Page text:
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On November 24, the Treasury Department and the IRS issued proposed regulations implementing the rules of the provision in the SECURE retirement laws that qualifies long-term (those who have worked two years or more for an employer), part-time (those who work at least 500 hours/year) employees to participate in an employer-sponsored retirement savings plan.


The rule was first put in place in SECURE 1.0, the retirement law Congress enacted late in 2019 when the provision applied to part-timers who had worked for their employer for at least three years. SECURE 2.0, enacted last year, shortened the eligibility period to two years. The long-term part-time employee (LTPTE) rule applies to most 401(k) plans and takes effect on January 1, 2024, for LTPTEs with three years or more of service and on January 1, 2025, for LTPTEs who have two years of service with the employer.

The proposed regulation provides that an LTPTE can vest in the plan for years in which the worker puts in at least 500 hours of service, even if the employer does not match employee contributions until the worker hits 1,000 hours of service in a year. Employers may continue to use job class exemptions so long as they do not act as proxies for impermissible age or service requirements. And the regulations provide that the 12-month period for which hours of service are counted begins on the date of hire but may shift to the plan year.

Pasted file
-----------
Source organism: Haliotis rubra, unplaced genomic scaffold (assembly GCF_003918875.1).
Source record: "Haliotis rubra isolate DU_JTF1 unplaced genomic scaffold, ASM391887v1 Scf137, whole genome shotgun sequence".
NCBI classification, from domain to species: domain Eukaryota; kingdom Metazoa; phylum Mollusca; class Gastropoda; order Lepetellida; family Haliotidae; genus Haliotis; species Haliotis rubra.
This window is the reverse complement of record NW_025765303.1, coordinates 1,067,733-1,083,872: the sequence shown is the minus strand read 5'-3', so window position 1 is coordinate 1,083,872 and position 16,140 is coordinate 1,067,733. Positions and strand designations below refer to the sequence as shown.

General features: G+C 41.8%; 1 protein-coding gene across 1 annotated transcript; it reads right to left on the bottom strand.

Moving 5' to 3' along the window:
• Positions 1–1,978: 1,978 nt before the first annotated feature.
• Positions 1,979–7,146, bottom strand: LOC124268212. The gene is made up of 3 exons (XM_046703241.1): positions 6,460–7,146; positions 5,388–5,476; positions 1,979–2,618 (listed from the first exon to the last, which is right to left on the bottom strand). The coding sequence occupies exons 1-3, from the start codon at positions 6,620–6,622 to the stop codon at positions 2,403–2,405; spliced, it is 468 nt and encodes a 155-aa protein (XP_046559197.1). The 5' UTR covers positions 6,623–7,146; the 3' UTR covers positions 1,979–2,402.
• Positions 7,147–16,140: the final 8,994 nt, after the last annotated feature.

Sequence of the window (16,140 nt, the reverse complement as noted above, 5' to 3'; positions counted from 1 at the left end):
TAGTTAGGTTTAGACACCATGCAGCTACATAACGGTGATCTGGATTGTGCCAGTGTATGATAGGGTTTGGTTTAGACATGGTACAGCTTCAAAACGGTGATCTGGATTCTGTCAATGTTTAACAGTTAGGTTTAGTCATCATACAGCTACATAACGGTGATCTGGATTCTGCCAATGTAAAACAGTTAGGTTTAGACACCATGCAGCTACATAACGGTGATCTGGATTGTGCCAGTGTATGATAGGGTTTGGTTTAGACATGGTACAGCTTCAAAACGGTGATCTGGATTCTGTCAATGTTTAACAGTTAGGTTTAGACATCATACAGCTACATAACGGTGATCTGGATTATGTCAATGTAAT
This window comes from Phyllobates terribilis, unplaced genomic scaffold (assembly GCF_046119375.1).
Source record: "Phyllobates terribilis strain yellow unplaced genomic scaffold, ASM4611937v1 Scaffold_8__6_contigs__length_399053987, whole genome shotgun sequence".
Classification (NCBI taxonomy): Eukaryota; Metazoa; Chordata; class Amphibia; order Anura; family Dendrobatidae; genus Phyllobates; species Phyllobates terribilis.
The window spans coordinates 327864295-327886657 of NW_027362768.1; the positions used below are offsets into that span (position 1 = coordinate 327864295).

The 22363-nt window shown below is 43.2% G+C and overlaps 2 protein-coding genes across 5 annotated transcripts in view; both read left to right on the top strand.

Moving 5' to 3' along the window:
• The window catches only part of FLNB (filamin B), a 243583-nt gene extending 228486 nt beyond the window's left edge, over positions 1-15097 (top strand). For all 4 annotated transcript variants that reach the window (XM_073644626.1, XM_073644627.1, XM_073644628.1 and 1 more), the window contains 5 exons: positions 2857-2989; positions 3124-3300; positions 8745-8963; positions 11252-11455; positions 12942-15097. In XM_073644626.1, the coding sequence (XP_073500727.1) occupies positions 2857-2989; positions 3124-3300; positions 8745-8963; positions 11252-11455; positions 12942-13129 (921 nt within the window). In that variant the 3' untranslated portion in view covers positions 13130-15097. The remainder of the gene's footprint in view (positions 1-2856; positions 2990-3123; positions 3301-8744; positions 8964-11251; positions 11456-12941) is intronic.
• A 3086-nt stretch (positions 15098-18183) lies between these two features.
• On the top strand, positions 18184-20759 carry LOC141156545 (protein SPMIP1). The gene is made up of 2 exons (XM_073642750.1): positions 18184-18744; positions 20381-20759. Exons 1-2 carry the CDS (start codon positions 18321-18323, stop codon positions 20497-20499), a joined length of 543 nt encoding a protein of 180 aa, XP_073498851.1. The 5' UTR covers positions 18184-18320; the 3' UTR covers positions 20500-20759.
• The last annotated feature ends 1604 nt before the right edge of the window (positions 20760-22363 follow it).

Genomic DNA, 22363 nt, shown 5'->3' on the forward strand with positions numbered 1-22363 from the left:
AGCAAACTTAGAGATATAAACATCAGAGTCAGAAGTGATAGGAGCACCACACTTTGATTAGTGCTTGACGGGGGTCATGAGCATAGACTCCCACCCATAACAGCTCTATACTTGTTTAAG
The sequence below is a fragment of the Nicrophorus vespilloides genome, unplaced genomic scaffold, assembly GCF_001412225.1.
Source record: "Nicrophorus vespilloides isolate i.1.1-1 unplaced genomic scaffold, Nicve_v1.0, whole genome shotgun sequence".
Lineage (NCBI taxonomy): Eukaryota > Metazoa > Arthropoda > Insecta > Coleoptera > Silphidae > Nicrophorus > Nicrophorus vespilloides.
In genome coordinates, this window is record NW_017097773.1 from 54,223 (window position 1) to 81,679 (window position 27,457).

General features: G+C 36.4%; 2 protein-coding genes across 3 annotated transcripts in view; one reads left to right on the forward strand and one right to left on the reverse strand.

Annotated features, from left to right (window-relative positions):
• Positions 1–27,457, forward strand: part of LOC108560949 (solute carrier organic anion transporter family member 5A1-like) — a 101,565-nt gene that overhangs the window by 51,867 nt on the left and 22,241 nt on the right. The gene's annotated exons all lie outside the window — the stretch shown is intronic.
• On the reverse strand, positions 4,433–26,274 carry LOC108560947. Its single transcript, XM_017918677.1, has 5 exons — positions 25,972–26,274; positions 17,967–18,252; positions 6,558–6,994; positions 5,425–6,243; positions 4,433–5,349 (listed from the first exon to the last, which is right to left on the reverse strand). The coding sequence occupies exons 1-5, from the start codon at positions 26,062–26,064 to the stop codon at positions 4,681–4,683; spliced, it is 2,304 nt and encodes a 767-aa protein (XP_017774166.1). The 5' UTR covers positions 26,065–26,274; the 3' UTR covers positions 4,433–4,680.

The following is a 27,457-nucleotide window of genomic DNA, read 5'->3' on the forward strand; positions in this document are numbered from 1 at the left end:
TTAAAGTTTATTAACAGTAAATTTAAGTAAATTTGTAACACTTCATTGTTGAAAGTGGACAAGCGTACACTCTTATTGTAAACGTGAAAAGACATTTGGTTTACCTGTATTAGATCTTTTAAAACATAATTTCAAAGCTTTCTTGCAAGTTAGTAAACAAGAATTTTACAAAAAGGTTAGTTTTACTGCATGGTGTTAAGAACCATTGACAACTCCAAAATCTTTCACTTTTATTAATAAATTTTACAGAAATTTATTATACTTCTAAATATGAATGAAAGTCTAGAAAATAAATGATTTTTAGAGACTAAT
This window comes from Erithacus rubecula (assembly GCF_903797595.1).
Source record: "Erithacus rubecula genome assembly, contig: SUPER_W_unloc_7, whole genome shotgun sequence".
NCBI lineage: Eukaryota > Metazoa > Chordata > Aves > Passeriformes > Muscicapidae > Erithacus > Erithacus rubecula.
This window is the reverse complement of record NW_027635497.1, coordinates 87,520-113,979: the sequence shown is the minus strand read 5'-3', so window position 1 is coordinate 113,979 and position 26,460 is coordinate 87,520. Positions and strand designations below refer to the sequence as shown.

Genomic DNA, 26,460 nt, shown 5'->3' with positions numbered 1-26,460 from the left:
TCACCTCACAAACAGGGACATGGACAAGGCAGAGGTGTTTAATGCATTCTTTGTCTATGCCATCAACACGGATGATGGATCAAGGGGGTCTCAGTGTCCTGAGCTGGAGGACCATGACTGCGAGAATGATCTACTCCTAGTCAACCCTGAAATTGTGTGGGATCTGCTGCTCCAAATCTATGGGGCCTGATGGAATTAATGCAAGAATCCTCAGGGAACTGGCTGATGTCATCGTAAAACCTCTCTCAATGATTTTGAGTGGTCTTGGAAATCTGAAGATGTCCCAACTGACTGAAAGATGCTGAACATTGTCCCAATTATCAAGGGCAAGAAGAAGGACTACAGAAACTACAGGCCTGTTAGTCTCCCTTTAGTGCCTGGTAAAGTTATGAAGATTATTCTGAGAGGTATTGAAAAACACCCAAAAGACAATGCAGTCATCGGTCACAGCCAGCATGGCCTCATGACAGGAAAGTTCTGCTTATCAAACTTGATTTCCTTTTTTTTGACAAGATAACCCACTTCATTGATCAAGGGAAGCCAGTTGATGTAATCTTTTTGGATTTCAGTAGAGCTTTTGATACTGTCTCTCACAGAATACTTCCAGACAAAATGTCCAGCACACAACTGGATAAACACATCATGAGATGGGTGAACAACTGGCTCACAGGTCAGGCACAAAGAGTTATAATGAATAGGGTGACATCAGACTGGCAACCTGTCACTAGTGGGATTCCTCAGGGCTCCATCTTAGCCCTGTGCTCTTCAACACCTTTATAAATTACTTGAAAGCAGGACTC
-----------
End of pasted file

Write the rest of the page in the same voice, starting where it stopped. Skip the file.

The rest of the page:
The proposed regulation states that employers may rely on the proposed rules until such time as other guidance is issued. The proposed regulations include examples of how the rules will work.

The SECURE laws also provide special rules that apply to workers who qualify to participate in a 401(k) plan solely due to their long-term part-time status. And there are special rules dealing with discrimination testing, including top-heavy rules. Also addressed in both the law and the proposed regulations are issues connected to safe harbor plans.

Prospects: The Time between the release of the proposed regulations and the effective date of the SECURE law’s LTPTE rules is short, but the regulations specify that employers may use “good faith” efforts to comply even during the period prior to the regulation’s finalization. Practitioners believe that the LTPTE rules will be narrowly applied—so, many say, a plan design that is more generous than the LTPTE statutory definition will not be subject to the LTPTE rules. That may be a factor in deciding whether a plan needs to be amended to comply with the LTPTE rules.

NAIFA Staff Contact: Jayne Fitzgerald – Director – Government Relations, at jfitzgerald@naifa.org.